Looking Closely at the Airport’s 1959 Walter Crash Truck

March 20, 2016

It’s airport week at Blog Central! Time for some time travel…

Raleigh-Durham International Airport has operated four Walter crash trucks in its day, the first being a 1959 Class 1500 that was acquired some time around 1970. Below is the closest we have to a posed photo of the thing. Click to enlarge:

News & Observer photo

About This Truck

Based on new research, this truck was acquired around 1970 or abouts. It wasn’t on the roster in 1970, and had disappeared from the roster by 1980. Yours Truly (cough, cough) had cited in his decade-ago timeline (lately updated) that the truck was delivered new. Wrong. Though there was a civilian version created around 1960, the turret configuration is different. This one’s an ex-military rig. Thanks Mark Redman, for that info.

Then what’s the story?

In 1969, the airport received a new International/Ansul dry-chemical rig. This raised the airport’s fire rating briefly, and then an Eastern DC-8 landed. Guess that was the largest jet to date, and they needed even more firefighting capabilities. The article said that ideas were being “kicked around” on how to raise the rating again.

By 1970, the airport master plan said that construction was underway of a 5,000 gallon, tractor-drawn foam generator. Was it ever built and/or delivered? Thinking not. Then a couple years later, a new 1973 Walter CB3000 crash was delivered. Where does the 1959 Walter fit into this?

Thinking that the 1959 truck was bought a bit before the 1973 truck. That would’ve immediately expanded their ARFF capacity until funds were available and construction was finished on the 1973 truck. (Hey, sounds good to me!)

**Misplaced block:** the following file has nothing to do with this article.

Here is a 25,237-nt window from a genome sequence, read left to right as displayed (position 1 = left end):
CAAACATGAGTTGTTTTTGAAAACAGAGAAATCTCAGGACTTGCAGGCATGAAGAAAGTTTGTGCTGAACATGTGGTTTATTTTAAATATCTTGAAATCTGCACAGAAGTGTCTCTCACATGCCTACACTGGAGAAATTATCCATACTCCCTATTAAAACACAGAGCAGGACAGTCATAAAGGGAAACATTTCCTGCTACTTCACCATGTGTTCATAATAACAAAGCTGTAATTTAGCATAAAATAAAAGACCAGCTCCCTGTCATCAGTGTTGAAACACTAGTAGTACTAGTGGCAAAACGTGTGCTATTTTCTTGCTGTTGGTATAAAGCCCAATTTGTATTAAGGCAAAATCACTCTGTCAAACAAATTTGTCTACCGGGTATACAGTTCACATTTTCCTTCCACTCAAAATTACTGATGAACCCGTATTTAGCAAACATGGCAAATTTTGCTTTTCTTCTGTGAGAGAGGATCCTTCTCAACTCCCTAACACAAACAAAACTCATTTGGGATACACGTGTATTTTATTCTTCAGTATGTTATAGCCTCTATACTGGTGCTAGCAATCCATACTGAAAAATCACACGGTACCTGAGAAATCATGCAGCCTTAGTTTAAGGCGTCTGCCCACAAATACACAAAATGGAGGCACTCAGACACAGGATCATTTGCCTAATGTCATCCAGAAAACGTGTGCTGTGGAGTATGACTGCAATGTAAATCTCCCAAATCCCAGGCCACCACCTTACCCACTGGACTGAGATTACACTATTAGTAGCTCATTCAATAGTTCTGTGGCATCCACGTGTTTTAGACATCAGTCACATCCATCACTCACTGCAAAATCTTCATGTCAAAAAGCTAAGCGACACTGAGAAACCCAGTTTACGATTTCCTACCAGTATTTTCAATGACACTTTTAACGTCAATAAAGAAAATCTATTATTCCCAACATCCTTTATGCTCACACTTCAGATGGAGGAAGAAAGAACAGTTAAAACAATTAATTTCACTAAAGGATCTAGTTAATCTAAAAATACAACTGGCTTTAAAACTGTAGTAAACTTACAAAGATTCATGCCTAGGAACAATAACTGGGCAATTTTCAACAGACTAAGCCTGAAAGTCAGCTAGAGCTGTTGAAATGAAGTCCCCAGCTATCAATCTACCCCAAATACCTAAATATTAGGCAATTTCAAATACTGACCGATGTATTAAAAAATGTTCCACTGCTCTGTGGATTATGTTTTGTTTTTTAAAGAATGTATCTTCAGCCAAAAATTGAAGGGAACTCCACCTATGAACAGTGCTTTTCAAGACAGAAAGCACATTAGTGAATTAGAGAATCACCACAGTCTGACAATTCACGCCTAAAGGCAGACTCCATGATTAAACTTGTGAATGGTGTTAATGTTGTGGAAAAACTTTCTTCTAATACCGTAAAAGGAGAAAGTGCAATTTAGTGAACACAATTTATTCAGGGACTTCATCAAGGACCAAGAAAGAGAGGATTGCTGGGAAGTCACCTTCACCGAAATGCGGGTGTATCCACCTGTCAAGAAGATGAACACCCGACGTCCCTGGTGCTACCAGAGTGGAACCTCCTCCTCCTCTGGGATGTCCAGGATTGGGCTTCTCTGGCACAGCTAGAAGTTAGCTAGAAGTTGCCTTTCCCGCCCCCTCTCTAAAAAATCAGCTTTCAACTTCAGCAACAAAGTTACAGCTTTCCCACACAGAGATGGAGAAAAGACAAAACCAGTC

The 1959 truck operated until 1977, when a second new Walter rig was delivered. (Thanks Dale Johnson, for digging through your memory banks on this one.)

It was retired and (immediately? later?) moved to the Durham Museum of Life and Science, where it sat outdoors as an attraction. It’s pictured here in 1985, with our friend (and military/ARFF historian) Pete Brock in the front seat:

Pete Brock photo

Wider Shot

The above image appears in this News & Observer photo from 1976, cropped from a larger image also showing the airport’s 1973 Walter CB3000, and Fire Chief Terry Edmundson. See more historical photos.

News & Observer photo

About The Class 1500

Military fire historian Ted Heinbuch--who runs Fire Trucks at War and its accompanying Facebook group--has written an excellent capsule history of the Class 1500. Read that excellent document (PDF).

The truck was developed by the Army Corps of Engineers beginning in 1954, to “meet the challenges associated with new types of weapons, missile installations, and the increased use of aircraft at Army airfields.” Production started in 1959.